Interviewed during a site visit to Kumba’s Sishen South mine (now renamed the Kolomela mine) which is under construction, Griffith acknowledged the issue was a sensitive one. He said: “We do a lot of tap-dancing around it.’
This is because although Transnet Freight Rail (TFR) maintains it is running Sishen-Saldanha to international best practice, Griffith believes it could be better operated with private sector involvement.
Two of Kumba’s competitors – Rio Tinto and BHP Billiton – maintain they have a competitive advantage in the iron ore export business because they own and operate their own railway lines and port handling infrastructure in Western Australia.
Griffith agreed with that assessment.
Transnet acting CEO Chris Wells has strongly defended TFR’s running of the Sishen-Saldanha line.
He told Miningmx he was aware of the criticism, but said: “On any measure you care to apply, we are running the Sishen-Saldanha line as a world class operation.’
The eventual outcome of this debate could have major implications for the proposed increase of export capacity on the line beyond the current planned expansion to 60 million tonnes (mt) per year.
Griffith said: “Transnet has not done a bad job, but we believe the line can be run better. If there was an opportunity to run those assets in collaboration with government, we would jump at it.
“But there are some things you can change and others you can’t. You have to just get on and make the best of the environment in which you find yourself.’
Transnet has just completed the Phase 1A expansion of capacity on the line to 41mt/year, and is about to start the Phase 1B expansion to 47mt/year. The parastatal said in its 2009 financial results that approval “in principle’ had been obtained to go ahead with the R4.3bn Phase 1C expansion to 60mt/year.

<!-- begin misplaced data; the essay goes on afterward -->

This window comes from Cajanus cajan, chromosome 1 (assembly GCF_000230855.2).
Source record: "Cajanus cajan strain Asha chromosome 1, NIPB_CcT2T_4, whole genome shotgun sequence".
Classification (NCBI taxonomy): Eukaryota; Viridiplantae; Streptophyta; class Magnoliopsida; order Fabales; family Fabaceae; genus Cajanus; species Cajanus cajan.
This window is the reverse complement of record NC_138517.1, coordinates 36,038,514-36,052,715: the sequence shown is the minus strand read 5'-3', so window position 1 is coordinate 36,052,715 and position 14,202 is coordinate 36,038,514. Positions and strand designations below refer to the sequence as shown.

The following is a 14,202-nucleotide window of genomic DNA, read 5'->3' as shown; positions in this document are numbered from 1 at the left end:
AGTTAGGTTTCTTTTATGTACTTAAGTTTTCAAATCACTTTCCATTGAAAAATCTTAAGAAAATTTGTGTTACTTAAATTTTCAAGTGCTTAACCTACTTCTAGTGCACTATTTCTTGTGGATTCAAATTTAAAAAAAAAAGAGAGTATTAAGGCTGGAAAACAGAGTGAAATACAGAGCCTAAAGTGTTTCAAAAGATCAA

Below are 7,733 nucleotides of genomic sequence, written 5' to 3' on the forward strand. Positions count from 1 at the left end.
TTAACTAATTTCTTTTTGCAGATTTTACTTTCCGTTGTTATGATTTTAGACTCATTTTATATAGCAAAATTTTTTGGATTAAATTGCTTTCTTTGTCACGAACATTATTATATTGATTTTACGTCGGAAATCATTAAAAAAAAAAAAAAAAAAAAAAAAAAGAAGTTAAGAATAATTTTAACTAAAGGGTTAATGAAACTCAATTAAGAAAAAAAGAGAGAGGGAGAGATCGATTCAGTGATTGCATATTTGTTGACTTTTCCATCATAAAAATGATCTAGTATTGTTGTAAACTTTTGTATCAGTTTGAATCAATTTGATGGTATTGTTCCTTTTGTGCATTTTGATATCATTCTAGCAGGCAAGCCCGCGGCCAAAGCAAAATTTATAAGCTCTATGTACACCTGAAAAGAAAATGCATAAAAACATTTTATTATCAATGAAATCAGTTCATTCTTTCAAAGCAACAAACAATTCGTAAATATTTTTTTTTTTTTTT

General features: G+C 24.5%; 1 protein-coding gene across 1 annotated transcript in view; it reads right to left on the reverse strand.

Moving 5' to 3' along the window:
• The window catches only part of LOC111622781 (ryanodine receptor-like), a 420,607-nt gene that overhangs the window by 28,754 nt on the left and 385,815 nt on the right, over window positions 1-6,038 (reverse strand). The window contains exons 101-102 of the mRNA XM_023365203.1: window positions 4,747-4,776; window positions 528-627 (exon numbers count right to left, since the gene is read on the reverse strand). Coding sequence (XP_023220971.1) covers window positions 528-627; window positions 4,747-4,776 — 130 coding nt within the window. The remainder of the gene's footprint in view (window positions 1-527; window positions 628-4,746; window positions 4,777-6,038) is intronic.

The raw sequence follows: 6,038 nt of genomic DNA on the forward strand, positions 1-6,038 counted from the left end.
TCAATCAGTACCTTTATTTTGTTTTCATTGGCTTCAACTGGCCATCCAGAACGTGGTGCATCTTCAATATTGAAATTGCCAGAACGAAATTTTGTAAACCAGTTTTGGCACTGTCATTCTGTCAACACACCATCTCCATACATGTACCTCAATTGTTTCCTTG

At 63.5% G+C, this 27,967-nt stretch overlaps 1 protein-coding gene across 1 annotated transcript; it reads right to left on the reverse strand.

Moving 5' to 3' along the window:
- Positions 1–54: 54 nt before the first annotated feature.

The country’s two major iron ore exporters, Kumba and Assmang, previously indicated their desire to push exports well above the 60mt/year level and had been talking about going to 95mt/year.
The first indication this may not happen was given on October 29, when Wells told Miningmx: “There has been a rethink on the economics of further expansion to the 95mt/year capacity.
“After assessing the capital cost of getting to 95mt/year, it’s clear that a prohibitive tariff would have to be charged. The result is that iron ore exporters are still keen to expand their capacity above 60mt/year, but not to 95mt/year.’
That’s not quite the way the iron ore exporters see the situation.
A source said: “On the Transnet figures, there is not going to be any expansion of the Sishen-Saldanha line above 60mt/year. The cost and the tariff are just too high.
“We have to take a radically different approach to find a solution. We need to get in new people with fresh views to assess the situation. Maybe we need to get the work done by Chinese contractors if that will drastically reduce the estimated cost.’
A major change already being looked at for any growth beyond 60mt/year is to diversify the line to handle about 12mt/year of manganese exports as well as iron ore.
South Africa’s manganese deposits are located in the same region of the Northern Cape as the iron ore deposits.
Wells said Transnet was looking at a proposal to push capacity on the line to just under 90mt/year, of which 75mt would be allocated to the iron ore exporters and 12mt to the manganese mines.
The balance of about 2mt/year is being kept in reserve for small black economic empowerment (BEE) iron ore producers, of which there are as yet none.
Griffith welcomed the decision to include the manganese exporters on the line, with one proviso which concerned the design of the expanded port facilities to handle the two commodities.
He said: “We believe the mining industry has a role to play in the expansion above 60mt/year. Our key concern as iron ore exporters is to ensure that there is no contamination of the iron ore stockpiles at Saldanha Bay from the manganese stockpiles.
“That is a huge issue for us, and the expanded port has to be designed to make sure that this does not happen. “
Griffith added Transnet and the iron ore exporters had a window of about three years to carry out the necessary studies assessing the future of the Sishen-Saldanha line above 60mt/year.